QVT Fund LP v. Eurohypo Capital Funding LLC, C.A. No. 5881-VCP (Del. Ch. July 8, 2011), read opinion here.

Issues Addressed:  Whether a first-filed lawsuit in German courts would be a sufficient basis to dismiss a Delaware proceeding under either the first-filed rule or  forum non conveniens principles in light of key witnesses being located in Germany and at least some issues being governed by German law.

The Short Answer:  No.

Brief Background

This case was brought against a German bank and its two Delaware subsidiaries.  The bank is the controlling member of both LLCs that were formed in Delaware.  The amended complaint claims breach of contract, breach of fiduciary duty and breach of the implied covenant of good faith and fair dealing, as well as a declaratory judgment under 10 Del. C. Section 6501.

Procedural Posture

The Court applied standard announced in the United States Supreme Court decision in Bell Atlantic v. Twombly, 550 U.S. 544, 555-56 (2007), to this motion to dismiss under Rule 12(b)(6).  As noted previously on this blog, e.g., here, the Delaware Court of Chancery has previously applied the federal standard for motions to dismiss but this and other decisions make it clear that the federal standard governs motions to dismiss under Delaware state law. 

The Court also referred to the familiar rule that if a Court considers matters beyond the complaint in a motion to dismiss, the motion will be treated as one for summary judgment under Rule 56 and the Court must give the parties a reasonable opportunity to take discovery and present all material relevant to the summary judgment motion.  See footnotes 15 through 19 and accompanying text.  However, the Court noted exceptions where the Court may consider documents such as SEC filings which are beyond the complaint but which will not convert a motion to dismiss into one for summary judgment.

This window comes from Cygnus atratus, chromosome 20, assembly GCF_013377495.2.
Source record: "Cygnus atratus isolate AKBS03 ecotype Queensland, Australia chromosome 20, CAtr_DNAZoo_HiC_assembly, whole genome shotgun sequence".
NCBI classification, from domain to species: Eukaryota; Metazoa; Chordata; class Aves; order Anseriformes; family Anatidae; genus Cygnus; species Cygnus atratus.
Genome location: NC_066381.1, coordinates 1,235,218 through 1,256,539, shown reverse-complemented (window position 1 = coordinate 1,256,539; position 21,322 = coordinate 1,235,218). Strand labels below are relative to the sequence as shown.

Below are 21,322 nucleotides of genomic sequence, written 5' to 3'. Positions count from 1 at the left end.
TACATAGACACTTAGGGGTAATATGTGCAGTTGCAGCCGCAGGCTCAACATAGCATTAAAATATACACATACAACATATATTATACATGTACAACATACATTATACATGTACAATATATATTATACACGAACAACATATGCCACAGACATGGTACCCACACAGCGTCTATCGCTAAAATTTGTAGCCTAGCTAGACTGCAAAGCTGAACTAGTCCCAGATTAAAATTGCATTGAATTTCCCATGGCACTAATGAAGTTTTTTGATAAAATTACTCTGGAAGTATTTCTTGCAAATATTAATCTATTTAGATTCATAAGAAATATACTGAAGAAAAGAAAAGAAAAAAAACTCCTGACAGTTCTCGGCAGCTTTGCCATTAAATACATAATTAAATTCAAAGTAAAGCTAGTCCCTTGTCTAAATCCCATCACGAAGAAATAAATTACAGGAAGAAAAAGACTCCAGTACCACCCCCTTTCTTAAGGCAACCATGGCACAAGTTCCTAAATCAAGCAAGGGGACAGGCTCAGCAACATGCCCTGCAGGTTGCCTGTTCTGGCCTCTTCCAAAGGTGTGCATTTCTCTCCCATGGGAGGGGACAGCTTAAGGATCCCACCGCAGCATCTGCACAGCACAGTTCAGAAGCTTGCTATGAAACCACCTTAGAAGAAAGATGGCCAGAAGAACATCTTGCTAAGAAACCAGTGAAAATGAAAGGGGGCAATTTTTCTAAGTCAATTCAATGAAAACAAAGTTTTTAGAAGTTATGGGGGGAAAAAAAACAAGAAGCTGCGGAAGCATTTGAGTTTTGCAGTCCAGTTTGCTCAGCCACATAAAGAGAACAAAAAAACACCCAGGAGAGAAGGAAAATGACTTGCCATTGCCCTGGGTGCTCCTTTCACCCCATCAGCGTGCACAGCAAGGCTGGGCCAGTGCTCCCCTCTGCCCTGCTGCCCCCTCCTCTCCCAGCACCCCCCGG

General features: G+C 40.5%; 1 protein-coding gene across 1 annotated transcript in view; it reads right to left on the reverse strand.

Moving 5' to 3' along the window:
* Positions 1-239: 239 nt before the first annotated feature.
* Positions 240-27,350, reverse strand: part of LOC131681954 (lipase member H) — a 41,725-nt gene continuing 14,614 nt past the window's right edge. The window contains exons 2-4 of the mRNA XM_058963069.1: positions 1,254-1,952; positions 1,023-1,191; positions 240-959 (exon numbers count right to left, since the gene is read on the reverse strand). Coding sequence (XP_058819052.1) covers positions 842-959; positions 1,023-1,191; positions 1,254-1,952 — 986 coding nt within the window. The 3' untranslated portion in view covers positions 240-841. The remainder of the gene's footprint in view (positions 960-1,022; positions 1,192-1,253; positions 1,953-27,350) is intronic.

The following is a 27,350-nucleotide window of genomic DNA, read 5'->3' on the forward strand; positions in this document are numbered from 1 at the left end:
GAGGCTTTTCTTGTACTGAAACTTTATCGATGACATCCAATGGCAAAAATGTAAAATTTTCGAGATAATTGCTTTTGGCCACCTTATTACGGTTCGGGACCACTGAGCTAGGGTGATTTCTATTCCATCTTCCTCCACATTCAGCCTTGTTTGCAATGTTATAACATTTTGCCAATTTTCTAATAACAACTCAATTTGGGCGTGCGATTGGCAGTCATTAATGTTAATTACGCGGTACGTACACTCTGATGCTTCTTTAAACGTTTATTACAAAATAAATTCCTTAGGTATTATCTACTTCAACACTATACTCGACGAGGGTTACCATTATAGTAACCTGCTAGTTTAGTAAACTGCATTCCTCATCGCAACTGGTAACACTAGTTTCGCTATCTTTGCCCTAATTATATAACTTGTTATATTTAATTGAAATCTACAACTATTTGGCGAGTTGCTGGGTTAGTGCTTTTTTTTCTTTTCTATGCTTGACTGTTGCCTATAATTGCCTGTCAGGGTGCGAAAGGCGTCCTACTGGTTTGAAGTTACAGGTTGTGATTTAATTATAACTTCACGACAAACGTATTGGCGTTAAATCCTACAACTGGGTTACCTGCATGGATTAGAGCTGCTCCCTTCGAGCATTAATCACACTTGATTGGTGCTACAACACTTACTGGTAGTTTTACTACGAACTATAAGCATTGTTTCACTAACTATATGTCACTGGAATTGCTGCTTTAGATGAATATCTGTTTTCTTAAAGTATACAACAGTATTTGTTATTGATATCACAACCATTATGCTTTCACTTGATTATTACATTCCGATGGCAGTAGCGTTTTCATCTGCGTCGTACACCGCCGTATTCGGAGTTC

Short Overview of Key Rulings

The Court discussed the internal affairs doctrine (“IAD”) and its application to the facts of this case to determine whether certain issues would be governed by Delaware law or German law.  Although the Court found that to a limited extent German law would apply, the Court explained in detail why the primary issues would be governed by Delaware law pursuant to the IAD.

This is also one of the relatively rare decisions which denied a motion to dismiss a claim based on the implied covenant of good faith and fair dealing–and even the Court recognized that such claims are “rarely invoked successfully . . ..”  See footnote 68.

The Court also explains the first-filed rule, otherwise known as the McWane doctrine, based on the Delaware Supreme Court decision in McWane Cast Iron Pipe Corp. v. McDowell-Wellman Eng’g Co., 263 A.2d 281, 283 (Del. 1970).  The Court explained that the central questions before the Court require the application of Delaware law and are different from those issues to be decided in the earlier-filed German litigation and thus this case should not be stayed.  The Court also reasoned that the claims in the Delaware action were not substantially or functionally identical to the claims in the German litigation.

The Court also explained why it rejected an argument to dismiss based on forum non conveniens.  In addition to the several factors typically applied, the Court explained that “most corporate litigation in the Court of Chancery involves companies and documents located outside Delaware, and this mere inconvenience, without more, does not warrant a stay or dismissal.”  See footnote 85.